ASEAN Four Hailed
as an Inspiration to the Region
International parliamentarians praised the national human
rights institutions (NHRIs) of Indonesia, Malaysia, Thailand,
and the Philippines last October 15-17, 2007 for partnering
with each other on a regional level. The grouping, which
calls itself the "ASEAN Four", presented their
of Cooperation during the Workshop on the Establishment
of National Human Rights Institutions which was held in
Manila, the Philippines. Participants, comprised of members
of NHRIs and human rights-related government agencies
from Asia-Pacific countries, likewise lauded a recent
outcome of their collaboration- a Position Paper that
urges for the mention of a regional human rights mechanism
or organ in the ASEAN Charter.
"The important role that NHRIs play at the international
level is undeniable," said United Nations (U.N.)
High Commissioner for Human Rights Louise Arbour, "I
sincerely congratulate the NHRIs of the Philippines, Thailand,
Malaysia, and Indonesia. These initiatives represent not
only a great achievement for NHRIs but also an important
contribution in the field of human rights in the ASEAN
The National Human Rights Commission of Indonesia (KOMNAS
HAM), Human Rights Commission of Malaysia (SUHAKAM),
Commission on Human Rights
of the Philippines (CHRP) and the National Human Rights
Commission of Thailand (Khamakarn Sit) presented their
respective best practices on human rights promotion and
protection. As ASEAN Four, they talked about their areas
of cooperation, which mainly covers terrorism and human
rights, migrants and migrant workers, trafficking, economic,
social and cultural rights, and human rights education.
The grouping is also set to meet during the first quarter
of 2008 to address the human rights areas that are to
be mentioned in the ASEAN Charter through joint activities.
Other participants also noted ASEAN Four’s success.
Ms. Aruna Sharma, joint secretary of the National Human
Rights Commission of India, said that ASEAN Four should
serve as an inspiration to countries in the region without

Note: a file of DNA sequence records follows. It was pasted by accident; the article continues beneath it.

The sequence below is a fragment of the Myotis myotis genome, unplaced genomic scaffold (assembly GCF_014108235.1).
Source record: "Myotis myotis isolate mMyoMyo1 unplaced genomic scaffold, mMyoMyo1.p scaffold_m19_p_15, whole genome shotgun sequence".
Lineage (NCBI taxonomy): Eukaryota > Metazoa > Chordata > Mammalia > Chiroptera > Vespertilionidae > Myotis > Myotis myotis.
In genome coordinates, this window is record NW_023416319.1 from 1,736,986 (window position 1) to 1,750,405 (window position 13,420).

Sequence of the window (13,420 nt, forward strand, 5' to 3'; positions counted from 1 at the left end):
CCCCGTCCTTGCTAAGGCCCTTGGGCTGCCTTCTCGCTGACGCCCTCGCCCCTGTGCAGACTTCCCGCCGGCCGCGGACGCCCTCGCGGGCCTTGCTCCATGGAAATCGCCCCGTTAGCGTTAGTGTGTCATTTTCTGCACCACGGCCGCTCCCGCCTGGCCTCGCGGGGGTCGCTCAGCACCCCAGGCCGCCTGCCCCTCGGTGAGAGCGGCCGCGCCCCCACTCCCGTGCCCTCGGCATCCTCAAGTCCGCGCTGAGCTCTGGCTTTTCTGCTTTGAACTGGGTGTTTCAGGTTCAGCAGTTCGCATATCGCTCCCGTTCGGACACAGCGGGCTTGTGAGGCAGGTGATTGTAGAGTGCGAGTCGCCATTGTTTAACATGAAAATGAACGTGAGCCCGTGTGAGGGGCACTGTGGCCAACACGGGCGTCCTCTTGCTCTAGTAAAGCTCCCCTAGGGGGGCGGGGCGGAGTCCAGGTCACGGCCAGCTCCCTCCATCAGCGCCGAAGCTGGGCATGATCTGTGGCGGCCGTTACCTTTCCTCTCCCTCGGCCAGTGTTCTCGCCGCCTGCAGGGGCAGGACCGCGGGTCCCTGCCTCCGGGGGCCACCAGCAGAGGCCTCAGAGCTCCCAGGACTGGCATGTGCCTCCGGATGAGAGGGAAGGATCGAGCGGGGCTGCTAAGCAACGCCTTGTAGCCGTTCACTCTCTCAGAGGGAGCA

national human rights infrastructures. "ASEAN Four
is a platform which addresses a country's (sovereign)
decision to have an NHRI for itself and also its need
to cooperate with other NHRIs," she highlighted.
Currently, there are only 20 NHRIs in Asia, four of which
are in ASEAN member-countries.
Cambodia is seen to be the next in the region to follow
suit. Ms. Sudary Khoun, a member of the Cambodian National
Assembly, revealed that a first draft of the law which
will call for the establishment of a Cambodian NHRI had
already been completed by an independent working committee.
She promised her full support for the legislation, once
this is formally presented to parliament.
Participants urged Cambodia and other countries in Asia
without NHRIs to seek assistance and advice from United
Nations Office of High Commissioner on Human Rights
(U.N. - OHCHR), U.N. Country Teams, the Asia
Pacific Forum on NHRIs, and ASEAN Four. "NHRIs
are pillar elements of strong, effective national human
rights protection systems and key to the realization of
human rights at the country level," High Commissioner
Arbour concluded, "this workshop...identified the
numerous advantages of having an NHRI, and it is my wish
that this will only be the beginning of a constructive
and collaborative partnership between governments, the
U.N., the Asia Pacific Forum, and NHRIs in the region
aimed at the establishment of NHRIs in compliance with
the Paris Principles."
The workshop was organized by the U.N.- OHCHR, held in
cooperation with the CHRP, and was supported by the Government
of the Republic of the Philippines. Its main objective
was to provide participants, mainly parliamentarians from
Asian countries with NHRIs, with a clear picture of how
NHRIs should function and their effectiveness in the promotion
and protection of human rights.